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Alien: The Official Movie Novelization by Alan Dean Foster

The thing looked like the hand of a skeleton with many fingers curled into the palm. Something like a short tube protruded from the palm and something like a tail was coiled beneath the base of the hand. There, on the back, was a dim, convex shape like a glazed over eye. Disgusting! But if that was an eye and not some slimy excrescence… he moved closer to take a look. And the eye moved; it stared right back at him.

Then, the ovoid sprang at him, exploded at him with the energy contained in that coiled tail. He raised an arm to protect himself. Too late! The thing’s fingers gripped his faceplate. The weaving tube in the palm’s center was stroking the glass. It started to sizzle. The faceplate was dissolving! The creature was through the plate. Must get it off! It was pushing at his mouth, tight around skull, tube down throat, can’t breathe…

“Kane, answer me,” Dallas’ voice came from above, but from down below, there was no reply.

Alan Dean Foster‘s novelization of Ridley Scott’s 1979 film Alien was the first full-length adult science fiction novel that I remember reading. At this point, I had already seen Scott’s film on VHS – after begging my mother to rent it from the local video store. It wasn’t until I read Foster’s novelization, however, that I full understood everything my young eyes had seen. While reading, I began to notice several major differences between the book (which was based on an earlier draft of Dan O’Bannon’s screenplay) and the finished film. For one thing, the Space Jockey was nowhere to be found – and the Facehugger (as mentioned above) had an eye on its back.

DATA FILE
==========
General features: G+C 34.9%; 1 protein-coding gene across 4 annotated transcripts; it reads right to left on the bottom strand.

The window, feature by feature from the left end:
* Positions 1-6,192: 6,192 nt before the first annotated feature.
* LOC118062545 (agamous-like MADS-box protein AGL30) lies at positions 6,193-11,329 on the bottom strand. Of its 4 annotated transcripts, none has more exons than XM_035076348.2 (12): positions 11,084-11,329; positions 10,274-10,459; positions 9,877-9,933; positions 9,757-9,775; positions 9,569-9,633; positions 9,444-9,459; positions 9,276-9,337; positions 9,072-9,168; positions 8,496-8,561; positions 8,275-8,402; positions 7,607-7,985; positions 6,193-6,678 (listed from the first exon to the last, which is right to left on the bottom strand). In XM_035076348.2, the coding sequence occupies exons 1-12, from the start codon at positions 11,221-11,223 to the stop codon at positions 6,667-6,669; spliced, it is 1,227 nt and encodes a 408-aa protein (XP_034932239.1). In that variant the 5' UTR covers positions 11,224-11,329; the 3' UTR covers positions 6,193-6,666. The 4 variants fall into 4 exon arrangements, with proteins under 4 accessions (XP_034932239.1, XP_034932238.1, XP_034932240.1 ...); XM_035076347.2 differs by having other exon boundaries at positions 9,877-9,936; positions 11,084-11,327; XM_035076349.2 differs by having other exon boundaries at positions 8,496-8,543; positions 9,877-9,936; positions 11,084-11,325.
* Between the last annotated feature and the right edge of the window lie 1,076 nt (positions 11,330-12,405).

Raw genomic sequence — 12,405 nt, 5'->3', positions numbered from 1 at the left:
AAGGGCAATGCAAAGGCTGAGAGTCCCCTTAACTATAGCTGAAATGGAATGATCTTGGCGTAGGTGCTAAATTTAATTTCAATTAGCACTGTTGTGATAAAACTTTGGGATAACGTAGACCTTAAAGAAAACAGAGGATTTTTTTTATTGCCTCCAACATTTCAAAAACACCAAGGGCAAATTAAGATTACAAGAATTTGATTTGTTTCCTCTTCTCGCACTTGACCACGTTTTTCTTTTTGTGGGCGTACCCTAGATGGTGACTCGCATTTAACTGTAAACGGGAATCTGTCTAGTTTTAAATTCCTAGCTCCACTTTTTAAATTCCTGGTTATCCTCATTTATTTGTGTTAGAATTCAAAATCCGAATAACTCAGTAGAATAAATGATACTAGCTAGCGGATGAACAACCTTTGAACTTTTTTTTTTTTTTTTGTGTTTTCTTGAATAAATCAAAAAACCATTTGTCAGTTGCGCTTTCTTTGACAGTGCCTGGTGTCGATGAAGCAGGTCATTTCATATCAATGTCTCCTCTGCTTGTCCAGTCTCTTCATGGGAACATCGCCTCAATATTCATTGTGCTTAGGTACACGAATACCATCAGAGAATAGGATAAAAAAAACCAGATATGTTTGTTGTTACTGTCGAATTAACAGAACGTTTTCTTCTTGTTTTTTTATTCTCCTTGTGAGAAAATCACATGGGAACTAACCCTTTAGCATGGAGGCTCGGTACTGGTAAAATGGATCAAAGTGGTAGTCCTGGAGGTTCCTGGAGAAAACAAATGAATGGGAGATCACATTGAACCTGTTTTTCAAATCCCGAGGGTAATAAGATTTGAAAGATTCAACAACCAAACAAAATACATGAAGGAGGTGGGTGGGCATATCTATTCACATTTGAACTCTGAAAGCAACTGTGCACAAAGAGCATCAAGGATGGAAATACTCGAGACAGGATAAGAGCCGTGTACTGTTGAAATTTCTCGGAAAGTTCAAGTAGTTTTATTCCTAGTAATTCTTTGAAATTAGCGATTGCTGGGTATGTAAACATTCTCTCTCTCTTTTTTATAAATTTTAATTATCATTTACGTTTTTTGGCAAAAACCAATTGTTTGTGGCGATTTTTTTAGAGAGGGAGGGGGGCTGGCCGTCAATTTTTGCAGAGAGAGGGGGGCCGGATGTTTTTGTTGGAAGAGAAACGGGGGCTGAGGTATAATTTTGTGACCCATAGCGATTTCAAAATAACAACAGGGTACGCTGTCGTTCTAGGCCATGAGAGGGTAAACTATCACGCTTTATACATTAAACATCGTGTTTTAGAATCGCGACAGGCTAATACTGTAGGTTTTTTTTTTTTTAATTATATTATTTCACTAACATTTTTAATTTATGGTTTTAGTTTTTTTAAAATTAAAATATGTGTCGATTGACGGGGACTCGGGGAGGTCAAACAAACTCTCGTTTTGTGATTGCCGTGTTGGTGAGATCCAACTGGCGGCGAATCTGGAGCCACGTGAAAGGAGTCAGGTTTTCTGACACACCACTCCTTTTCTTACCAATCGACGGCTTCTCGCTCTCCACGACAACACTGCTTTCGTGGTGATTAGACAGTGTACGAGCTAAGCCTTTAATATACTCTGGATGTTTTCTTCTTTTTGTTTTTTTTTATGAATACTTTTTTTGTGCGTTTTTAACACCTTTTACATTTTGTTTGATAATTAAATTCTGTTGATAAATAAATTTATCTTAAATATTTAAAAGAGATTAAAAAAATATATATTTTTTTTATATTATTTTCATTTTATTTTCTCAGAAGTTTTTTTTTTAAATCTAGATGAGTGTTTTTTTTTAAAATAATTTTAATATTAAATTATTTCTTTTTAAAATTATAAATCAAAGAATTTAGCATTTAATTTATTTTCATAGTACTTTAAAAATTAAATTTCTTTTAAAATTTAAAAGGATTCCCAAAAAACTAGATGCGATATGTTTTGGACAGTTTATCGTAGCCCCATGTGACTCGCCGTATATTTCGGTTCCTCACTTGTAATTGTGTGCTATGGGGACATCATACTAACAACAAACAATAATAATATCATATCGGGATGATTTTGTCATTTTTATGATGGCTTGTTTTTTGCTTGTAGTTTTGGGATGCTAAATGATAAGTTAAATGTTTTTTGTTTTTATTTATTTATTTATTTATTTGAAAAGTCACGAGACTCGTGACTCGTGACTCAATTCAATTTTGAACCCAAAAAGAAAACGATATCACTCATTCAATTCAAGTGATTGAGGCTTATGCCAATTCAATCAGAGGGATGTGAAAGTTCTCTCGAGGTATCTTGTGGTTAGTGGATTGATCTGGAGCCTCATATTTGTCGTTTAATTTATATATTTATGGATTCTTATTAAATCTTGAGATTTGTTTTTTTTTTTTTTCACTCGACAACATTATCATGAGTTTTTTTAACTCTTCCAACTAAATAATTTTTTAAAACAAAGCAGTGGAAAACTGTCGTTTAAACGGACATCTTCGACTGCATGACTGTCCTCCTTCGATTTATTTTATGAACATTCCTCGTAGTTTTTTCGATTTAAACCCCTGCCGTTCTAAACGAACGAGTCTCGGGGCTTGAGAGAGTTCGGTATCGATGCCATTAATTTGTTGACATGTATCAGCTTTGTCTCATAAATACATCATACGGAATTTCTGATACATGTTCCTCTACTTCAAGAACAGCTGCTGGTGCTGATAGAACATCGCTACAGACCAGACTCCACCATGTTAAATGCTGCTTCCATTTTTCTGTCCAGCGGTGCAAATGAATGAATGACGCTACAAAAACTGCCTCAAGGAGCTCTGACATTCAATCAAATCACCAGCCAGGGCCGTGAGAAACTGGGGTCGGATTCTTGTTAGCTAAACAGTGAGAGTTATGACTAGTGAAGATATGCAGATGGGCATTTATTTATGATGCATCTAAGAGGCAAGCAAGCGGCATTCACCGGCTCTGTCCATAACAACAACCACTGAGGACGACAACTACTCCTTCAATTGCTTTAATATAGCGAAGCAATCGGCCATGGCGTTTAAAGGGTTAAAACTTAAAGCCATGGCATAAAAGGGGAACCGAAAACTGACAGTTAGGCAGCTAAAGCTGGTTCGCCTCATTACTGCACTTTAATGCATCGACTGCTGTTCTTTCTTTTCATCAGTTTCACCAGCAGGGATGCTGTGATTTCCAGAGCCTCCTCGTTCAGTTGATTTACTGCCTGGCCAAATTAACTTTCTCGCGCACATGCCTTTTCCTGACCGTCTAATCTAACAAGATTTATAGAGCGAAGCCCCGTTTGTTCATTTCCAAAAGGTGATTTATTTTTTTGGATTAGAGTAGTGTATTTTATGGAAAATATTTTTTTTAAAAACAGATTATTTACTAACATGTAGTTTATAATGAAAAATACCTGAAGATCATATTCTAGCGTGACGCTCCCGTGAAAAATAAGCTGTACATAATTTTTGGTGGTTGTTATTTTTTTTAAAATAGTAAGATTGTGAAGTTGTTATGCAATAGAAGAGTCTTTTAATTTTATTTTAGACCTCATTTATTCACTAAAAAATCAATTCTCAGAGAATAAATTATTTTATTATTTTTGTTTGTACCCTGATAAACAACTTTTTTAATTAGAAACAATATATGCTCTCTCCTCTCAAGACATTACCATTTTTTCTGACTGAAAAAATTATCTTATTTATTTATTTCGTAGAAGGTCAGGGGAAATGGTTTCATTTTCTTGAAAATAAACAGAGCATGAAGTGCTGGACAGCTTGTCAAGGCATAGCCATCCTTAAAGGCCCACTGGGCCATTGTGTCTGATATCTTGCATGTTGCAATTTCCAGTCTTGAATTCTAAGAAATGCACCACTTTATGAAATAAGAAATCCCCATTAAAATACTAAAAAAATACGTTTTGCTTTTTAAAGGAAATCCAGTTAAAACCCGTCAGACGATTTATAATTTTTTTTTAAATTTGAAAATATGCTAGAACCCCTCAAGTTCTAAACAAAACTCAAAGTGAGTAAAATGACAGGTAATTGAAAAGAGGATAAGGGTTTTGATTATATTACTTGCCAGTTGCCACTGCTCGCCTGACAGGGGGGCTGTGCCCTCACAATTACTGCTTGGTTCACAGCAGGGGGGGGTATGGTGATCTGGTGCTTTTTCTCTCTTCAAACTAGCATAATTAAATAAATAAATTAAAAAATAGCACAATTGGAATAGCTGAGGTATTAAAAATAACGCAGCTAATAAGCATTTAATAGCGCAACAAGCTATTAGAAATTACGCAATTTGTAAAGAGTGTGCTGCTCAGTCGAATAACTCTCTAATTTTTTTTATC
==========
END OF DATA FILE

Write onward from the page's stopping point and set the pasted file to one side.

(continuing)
If you’ve never read Alien: The Official Movie Novelization, Titan Books recently reissued Foster’s book and plans to reissue his adaptations of Aliens and Alien 3 as well. In addition to Foster’s novelizations, Titan Books is also publishing brand new Alien adventures from authors Tim Lebbon (Star Wars: Dawn of the Jedi – Into the Void), Christopher Golden (Baltimore, or The Steadfast Tin Soldier and the Vampire), and James A. Moore (Buffy the Vampire Slayer: Chaos Bleeds).

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It’s Not Wise To Upset A Wookiee: The Wisdom Of Being Raised On ‘Star Wars’
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Waerloga69   |  @   |  
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Star Wars logo

Here we are celebrating May The 4th, also known as Star Wars Day, once again. And I was going to try and write up something based on the new movie coming out or something cool about the cast…but I decided to go a different route. Today, I’m going to tell you about some of the most influential Star Wars-related things that have occurred in my life, starting with the original movie.

I was six when the first Star Wars film hit theaters and, as we all know, that’s a highly impressionable age. The film amazed me, as I’m sure it did virtually everyone. But the true influence at that time was the line of toys that accompanied it. My first three figures were Darth Vader, R2-D2, and C-3PO. I remember being angry that the local stores were sold out when we were out shopping, but my ever-awesome Aunt Cathy managed to find those three action figures somewhere and gave them to me for my birthday about a month after the movie came out. It was the beginning of 35 years of collecting, though I had no idea of that at the time.

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2011 Cyber Monday Kindle eBook Deals
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Empress Eve   |  @   |  
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Albert Einstein

For Cyber Monday today, Amazon is offering up to 75% off on more than 900 Kindle ebooks.

Check out the main Cyber Monday Kindle Deals page to browse the selections, which can also be browsed through by category (science fiction, mystery, literature and fiction, non-fiction, etc). Prices are as low as $.99 for eBooks by Jack Higgins, Barbara Hambly, Alan Dean Foster, Alice Walker, and many more.

Here’s a few sale items that caught my interest:

Alfred Hitchcock and the Making of Psycho – $2.99